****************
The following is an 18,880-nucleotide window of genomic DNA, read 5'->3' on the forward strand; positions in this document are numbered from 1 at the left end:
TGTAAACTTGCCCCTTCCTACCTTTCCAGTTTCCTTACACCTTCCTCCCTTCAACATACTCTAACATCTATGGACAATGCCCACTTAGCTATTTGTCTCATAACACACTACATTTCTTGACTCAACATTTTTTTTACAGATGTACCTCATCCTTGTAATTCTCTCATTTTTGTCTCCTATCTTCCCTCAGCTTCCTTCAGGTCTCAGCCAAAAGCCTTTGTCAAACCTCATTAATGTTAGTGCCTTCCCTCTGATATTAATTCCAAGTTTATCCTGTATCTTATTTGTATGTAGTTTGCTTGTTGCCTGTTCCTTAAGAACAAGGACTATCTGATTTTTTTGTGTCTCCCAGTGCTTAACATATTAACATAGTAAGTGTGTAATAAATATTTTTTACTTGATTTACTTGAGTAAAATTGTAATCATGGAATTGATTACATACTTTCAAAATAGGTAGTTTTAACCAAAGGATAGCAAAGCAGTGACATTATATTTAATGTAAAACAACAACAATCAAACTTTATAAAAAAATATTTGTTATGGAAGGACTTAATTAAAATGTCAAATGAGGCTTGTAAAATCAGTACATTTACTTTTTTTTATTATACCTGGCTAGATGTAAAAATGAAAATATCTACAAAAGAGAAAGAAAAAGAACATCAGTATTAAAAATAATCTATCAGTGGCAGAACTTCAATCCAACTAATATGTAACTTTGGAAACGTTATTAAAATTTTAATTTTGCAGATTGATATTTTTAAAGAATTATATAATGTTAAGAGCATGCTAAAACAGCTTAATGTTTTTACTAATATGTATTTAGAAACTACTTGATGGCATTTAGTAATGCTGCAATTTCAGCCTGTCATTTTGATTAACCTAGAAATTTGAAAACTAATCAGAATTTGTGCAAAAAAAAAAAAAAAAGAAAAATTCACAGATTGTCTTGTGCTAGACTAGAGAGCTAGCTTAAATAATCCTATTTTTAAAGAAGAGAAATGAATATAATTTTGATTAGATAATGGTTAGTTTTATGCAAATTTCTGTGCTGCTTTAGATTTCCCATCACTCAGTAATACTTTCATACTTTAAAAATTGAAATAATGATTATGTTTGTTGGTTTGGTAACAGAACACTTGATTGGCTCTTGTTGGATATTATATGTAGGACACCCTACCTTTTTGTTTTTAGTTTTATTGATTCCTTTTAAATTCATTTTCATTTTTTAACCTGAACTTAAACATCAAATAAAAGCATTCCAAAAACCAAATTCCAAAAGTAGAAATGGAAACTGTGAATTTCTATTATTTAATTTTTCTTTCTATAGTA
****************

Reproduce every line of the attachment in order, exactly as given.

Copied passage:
The following is an 18,880-nucleotide window of genomic DNA, read 5'->3' on the forward strand; positions in this document are numbered from 1 at the left end:
TGTAAACTTGCCCCTTCCTACCTTTCCAGTTTCCTTACACCTTCCTCCCTTCAACATACTCTAACATCTATGGACAATGCCCACTTAGCTATTTGTCTCATAACACACTACATTTCTTGACTCAACATTTTTTTTACAGATGTACCTCATCCTTGTAATTCTCTCATTTTTGTCTCCTATCTTCCCTCAGCTTCCTTCAGGTCTCAGCCAAAAGCCTTTGTCAAACCTCATTAATGTTAGTGCCTTCCCTCTGATATTAATTCCAAGTTTATCCTGTATCTTATTTGTATGTAGTTTGCTTGTTGCCTGTTCCTTAAGAACAAGGACTATCTGATTTTTTTGTGTCTCCCAGTGCTTAACATATTAACATAGTAAGTGTGTAATAAATATTTTTTACTTGATTTACTTGAGTAAAATTGTAATCATGGAATTGATTACATACTTTCAAAATAGGTAGTTTTAACCAAAGGATAGCAAAGCAGTGACATTATATTTAATGTAAAACAACAACAATCAAACTTTATAAAAAAATATTTGTTATGGAAGGACTTAATTAAAATGTCAAATGAGGCTTGTAAAATCAGTACATTTACTTTTTTTTATTATACCTGGCTAGATGTAAAAATGAAAATATCTACAAAAGAGAAAGAAAAAGAACATCAGTATTAAAAATAATCTATCAGTGGCAGAACTTCAATCCAACTAATATGTAACTTTGGAAACGTTATTAAAATTTTAATTTTGCAGATTGATATTTTTAAAGAATTATATAATGTTAAGAGCATGCTAAAACAGCTTAATGTTTTTACTAATATGTATTTAGAAACTACTTGATGGCATTTAGTAATGCTGCAATTTCAGCCTGTCATTTTGATTAACCTAGAAATTTGAAAACTAATCAGAATTTGTGCAAAAAAAAAAAAAAAAGAAAAATTCACAGATTGTCTTGTGCTAGACTAGAGAGCTAGCTTAAATAATCCTATTTTTAAAGAAGAGAAATGAATATAATTTTGATTAGATAATGGTTAGTTTTATGCAAATTTCTGTGCTGCTTTAGATTTCCCATCACTCAGTAATACTTTCATACTTTAAAAATTGAAATAATGATTATGTTTGTTGGTTTGGTAACAGAACACTTGATTGGCTCTTGTTGGATATTATATGTAGGACACCCTACCTTTTTGTTTTTAGTTTTATTGATTCCTTTTAAATTCATTTTCATTTTTTAACCTGAACTTAAACATCAAATAAAAGCATTCCAAAAACCAAATTCCAAAAGTAGAAATGGAAACTGTGAATTTCTATTATTTAATTTTTCTTTCTATAGTA